A new study has suggested that thousands of underage children risk exposure to online pornography in Britain. Deputy Children’s Commissioner for England Sue Berelowitz has reiterated the suggestions of others who call for stringent age checks to be mandatory for adult websites, significantly cutting the risk of those under 16 coming into contact with material reserved for more mature eyes only.
The research, put forward by the Authority for Television on Demand (ATVOD) discovered that around 44,000 primary school children (aged six to eleven) accessed at least one adult website in December 2013, part of 200,000 under-16’s that were able to do the same. Accuracy of these figures is maintained by the use of tracking and recording PC usage for the duration of the study instead of simply relying on the testimony of those involved. One particular site, which offers up thousands of free pornography videos, was visited by 112,000 of the teenagers that took part.
The figures from this comprehensive study will no doubt be put towards the government, as ATVOD continues to seek more power when it comes to applying stricter rules to websites that don’t seem to care about whether children can view their adult content or not. Such rules may be hard to enforce however, with almost all of the pornographic pages visited by children during the study linked to websites based abroad, in countries with less stringent views on the matter.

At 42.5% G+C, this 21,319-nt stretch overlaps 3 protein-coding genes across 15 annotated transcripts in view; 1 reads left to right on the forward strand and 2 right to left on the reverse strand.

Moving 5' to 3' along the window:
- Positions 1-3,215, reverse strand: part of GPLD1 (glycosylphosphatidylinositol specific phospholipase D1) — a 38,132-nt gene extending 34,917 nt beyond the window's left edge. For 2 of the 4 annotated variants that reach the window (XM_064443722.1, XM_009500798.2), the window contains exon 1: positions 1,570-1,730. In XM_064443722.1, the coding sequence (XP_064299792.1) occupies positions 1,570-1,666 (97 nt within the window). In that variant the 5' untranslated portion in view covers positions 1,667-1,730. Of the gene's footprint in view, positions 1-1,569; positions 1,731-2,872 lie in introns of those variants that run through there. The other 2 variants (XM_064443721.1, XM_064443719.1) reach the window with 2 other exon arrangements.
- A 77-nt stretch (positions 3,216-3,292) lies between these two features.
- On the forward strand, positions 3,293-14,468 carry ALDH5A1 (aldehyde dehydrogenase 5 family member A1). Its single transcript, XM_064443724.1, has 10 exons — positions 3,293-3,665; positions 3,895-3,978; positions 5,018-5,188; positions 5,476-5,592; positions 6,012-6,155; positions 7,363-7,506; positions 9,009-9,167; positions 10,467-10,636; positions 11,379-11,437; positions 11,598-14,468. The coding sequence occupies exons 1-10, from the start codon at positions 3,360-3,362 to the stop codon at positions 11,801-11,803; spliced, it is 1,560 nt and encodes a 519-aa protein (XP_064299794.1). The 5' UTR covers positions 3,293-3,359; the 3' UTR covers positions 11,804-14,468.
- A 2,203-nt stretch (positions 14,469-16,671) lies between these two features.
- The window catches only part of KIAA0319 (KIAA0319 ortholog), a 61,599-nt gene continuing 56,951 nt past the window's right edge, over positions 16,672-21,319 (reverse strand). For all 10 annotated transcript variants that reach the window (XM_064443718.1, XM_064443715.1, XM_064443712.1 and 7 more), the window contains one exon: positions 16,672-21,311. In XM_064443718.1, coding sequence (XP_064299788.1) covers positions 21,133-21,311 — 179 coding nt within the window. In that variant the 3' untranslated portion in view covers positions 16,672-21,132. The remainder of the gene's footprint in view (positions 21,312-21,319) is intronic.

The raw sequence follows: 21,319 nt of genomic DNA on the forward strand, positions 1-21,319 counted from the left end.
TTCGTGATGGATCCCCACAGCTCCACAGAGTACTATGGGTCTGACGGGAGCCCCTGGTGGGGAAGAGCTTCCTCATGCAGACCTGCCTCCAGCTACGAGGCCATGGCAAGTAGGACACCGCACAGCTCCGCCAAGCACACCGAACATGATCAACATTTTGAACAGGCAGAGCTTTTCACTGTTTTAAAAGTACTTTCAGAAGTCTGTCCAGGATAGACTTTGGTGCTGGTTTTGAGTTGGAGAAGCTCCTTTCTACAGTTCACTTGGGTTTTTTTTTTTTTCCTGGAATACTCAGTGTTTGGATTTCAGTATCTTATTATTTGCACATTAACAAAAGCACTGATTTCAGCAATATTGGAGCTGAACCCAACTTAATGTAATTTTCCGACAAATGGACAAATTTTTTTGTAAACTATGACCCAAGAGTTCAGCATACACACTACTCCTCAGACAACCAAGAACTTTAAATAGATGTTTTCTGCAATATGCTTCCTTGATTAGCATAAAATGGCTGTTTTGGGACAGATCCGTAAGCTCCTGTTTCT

Many companies that provide these websites have responded to previous objections regarding easy access to their explicit material by stating that parents should apply Internet filters for peace of mind. Pornography exposure to thousands of children in Britain has been curbed in recent months, with ISP’s (Internet Service Providers) introducing simpler ways for parents to block unwanted websites. However, a study by regulator Ofcom earlier this year found that 18% of 12 to 15-year-olds know how to disable these filters, rendering the change completely redundant for some.
In an age where one of the younger generation’s main advantages over their older counterparts lies in technology, it is almost impossible to protect children completely from the darker side of web surfing.
Referring to their research, ATVOD did say that sample sizes for the youngest children that took part were quite small, and stressed that the figures relating to those under the age of 11 should be treated with caution. On the other hand, it went on to state that overall numbers were likely to be much higher than those released, as technical limitations prevented them from extracting data from handheld internet portals such as smartphones and tablets.
As far as stemming this seemingly uncontrollable example of vulnerability, the regulator wants to pressurise credit and debit card companies into boycotting their services from websites that aren’t doing enough to ensure only adults are accessing their material. The concern with this is that such action will turn out to hurt advertisers on the sites more than the sites themselves.
ATVOD continues to work tirelessly to maintain a sense of control over the now unmanageable web, with main strategies at the moment also aimed at the accessibility of online gambling to underage users. The question remains whether they will be able to reduce pornography exposure to thousands of children in Britain, as the Internet continues to grow and regulators struggle to keep up.
Opinion by Zachary John